Putting myself out there, so to speak, into digital space

academic obscura

Advice for finishing a PhD - don't diet (until it's all over)

 

 

 

 

 

 

 

 

Teaching and Learning in a Digital Age is back in October. This is Part Two; a short in-service course (24 weeks, 30 M level cats, @300 learning hours). It contains two learning blocks; social media for teaching and learning and e-resources; developing and using online content.

To help prepare, I’ve been putting myself out there, so to speak, into digital space. Apart from this blog, I was a dabbler.  Facebook for photos,  a tweet here and there and a bit of collaborative working on Google Drive was the extent of my S&M adventures. TELEDA1 stayed within Blackboard for communication; one reason being when it comes to group work, social media can be exclusive. Not everyone wants to sign up and engage. TELEDA2 is different. It’s being advertised with the expectation colleagues will use Twitter and create a profile on LinkedIn or other  ‘professional’ networking site like Academic.edu or ResearchGate.  It will be a challenging e-teaching experience. I hope I’m better prepared since I took SM more seriously.

It started with BBWorld14 in July; summarised in a series of reflective blog posts* on the experience of one of the biggest education conferences in the world. Using Storify I created a synthesis of my social media usage https://storify.com/suewatling/bbworld14-sue-watling-1 

During August I’ve taken Twitter seriously, with some useful outcomes. My numbers of retweets, favourites and followers have increased and my advice on surviving the write up of a PhD, begun by the Guardian Higher Education @GdnHigherEd, was included in #AcademiaObscura’s Finish That PhD in Twelve Steps https://storify.com/AcademiaObscura/finish-that-phd I’m in there at Number 6 with the meaningful advice Don’t Diet!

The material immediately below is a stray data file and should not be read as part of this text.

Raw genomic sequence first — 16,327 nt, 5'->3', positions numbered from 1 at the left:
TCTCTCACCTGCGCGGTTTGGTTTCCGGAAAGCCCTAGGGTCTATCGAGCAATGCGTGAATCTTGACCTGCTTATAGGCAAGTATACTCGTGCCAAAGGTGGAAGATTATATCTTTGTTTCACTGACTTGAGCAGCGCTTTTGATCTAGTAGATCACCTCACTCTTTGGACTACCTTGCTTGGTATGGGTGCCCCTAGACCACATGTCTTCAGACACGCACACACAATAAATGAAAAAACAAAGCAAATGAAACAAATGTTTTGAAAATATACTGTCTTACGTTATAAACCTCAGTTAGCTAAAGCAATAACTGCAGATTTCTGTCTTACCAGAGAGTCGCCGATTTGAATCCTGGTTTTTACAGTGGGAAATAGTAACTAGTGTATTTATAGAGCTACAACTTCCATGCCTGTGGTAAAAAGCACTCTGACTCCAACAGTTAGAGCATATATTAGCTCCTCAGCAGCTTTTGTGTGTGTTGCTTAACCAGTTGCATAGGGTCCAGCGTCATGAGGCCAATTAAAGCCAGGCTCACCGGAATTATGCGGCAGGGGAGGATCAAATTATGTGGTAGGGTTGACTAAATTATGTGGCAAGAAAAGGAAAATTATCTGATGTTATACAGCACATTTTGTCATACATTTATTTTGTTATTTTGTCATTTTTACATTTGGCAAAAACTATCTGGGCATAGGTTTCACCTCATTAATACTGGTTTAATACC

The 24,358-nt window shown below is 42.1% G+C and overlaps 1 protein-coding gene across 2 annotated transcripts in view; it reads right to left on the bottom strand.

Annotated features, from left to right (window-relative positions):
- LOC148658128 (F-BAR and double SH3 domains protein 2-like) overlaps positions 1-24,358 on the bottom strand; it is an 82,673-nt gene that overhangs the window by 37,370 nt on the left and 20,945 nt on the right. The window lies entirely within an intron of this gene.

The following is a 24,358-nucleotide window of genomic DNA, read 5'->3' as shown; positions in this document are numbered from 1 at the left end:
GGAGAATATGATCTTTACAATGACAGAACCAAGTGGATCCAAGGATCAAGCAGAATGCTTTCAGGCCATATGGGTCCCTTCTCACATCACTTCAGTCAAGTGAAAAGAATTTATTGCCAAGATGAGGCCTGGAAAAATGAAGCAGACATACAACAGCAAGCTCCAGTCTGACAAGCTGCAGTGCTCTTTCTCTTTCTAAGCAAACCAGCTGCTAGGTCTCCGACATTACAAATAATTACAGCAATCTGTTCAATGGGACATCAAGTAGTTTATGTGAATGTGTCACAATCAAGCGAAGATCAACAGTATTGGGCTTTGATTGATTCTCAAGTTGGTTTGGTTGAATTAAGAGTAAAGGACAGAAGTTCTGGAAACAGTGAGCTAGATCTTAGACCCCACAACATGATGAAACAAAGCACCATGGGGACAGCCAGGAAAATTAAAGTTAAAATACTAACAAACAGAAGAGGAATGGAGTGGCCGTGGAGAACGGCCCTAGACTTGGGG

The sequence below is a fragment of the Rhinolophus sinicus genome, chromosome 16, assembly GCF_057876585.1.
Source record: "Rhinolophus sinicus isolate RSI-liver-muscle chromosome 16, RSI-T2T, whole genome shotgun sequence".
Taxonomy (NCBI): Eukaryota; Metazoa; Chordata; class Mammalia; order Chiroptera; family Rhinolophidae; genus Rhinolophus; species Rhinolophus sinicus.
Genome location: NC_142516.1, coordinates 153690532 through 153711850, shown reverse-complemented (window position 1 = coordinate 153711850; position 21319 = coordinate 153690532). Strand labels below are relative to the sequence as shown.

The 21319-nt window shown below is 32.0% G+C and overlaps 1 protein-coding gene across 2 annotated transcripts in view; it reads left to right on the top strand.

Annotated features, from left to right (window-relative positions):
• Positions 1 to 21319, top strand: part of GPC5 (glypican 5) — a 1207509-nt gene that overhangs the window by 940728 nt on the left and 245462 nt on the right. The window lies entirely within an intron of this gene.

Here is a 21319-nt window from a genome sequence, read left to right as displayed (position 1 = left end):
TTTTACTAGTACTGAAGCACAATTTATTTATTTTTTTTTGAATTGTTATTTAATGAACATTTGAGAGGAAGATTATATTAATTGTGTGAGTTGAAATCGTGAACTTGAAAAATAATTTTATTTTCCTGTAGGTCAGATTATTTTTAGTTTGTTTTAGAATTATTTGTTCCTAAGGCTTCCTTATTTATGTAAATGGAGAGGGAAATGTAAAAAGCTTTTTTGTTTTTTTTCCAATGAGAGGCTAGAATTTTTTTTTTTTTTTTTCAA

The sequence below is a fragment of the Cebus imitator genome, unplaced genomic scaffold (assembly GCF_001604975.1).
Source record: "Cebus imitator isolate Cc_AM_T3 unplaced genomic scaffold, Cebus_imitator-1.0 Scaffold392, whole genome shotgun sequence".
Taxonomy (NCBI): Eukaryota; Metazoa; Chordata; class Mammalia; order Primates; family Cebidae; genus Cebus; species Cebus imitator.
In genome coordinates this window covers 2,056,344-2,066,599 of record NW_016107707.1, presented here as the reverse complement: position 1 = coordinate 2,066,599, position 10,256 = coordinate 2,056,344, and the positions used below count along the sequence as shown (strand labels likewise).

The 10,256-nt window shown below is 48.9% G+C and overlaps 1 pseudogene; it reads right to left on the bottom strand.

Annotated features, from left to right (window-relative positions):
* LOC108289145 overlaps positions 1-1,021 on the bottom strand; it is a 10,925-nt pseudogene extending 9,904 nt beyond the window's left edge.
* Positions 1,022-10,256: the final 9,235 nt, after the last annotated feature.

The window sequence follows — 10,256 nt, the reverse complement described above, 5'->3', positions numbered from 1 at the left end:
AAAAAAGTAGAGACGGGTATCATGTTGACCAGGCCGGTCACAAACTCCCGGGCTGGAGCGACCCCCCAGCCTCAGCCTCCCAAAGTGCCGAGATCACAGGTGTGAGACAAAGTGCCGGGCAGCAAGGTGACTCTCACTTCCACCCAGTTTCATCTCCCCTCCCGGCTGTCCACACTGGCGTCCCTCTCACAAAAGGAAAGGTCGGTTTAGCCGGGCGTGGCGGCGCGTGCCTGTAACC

So what have I learned? Focusing on Twitter, where the tweet limit of 140 characters or less  makes it one for the more challenging platforms, here is my top twitter-advice for anyone wanting to adopt it as a professional networking tool.

Using Twitter takes time, imagination and confidence. That’s it!

It might not sound much but the learning curve was steeper than I expected. The first thing I noticed was I could tweet from home but not the office. To start with I simply forgot. To be consistent meant a shift in on-campus working behaviours to incorporate Twitter into daily routines. It takes time to follow, retweet, say something meaningful in a sentence – this is where the imagination comes it. You need a collection of aphorisms, proverbs or even terrible puns to tweak and adapt if you want to get noticed and confidence is required in buckets. It might just be me but linking to other people – like cold connecting – still feels a bit like gatecrashing. The internet is a mirror and using social media reflects your professional online identity. To be a non-user is to be invisible and risks exclusion in an increasingly digital society. It’s best to take control of the medium before it takes control of you. Benefits include discovery and connections which can be really useful.  Ultimately social media is like the Lottery, you have to be in it to win it!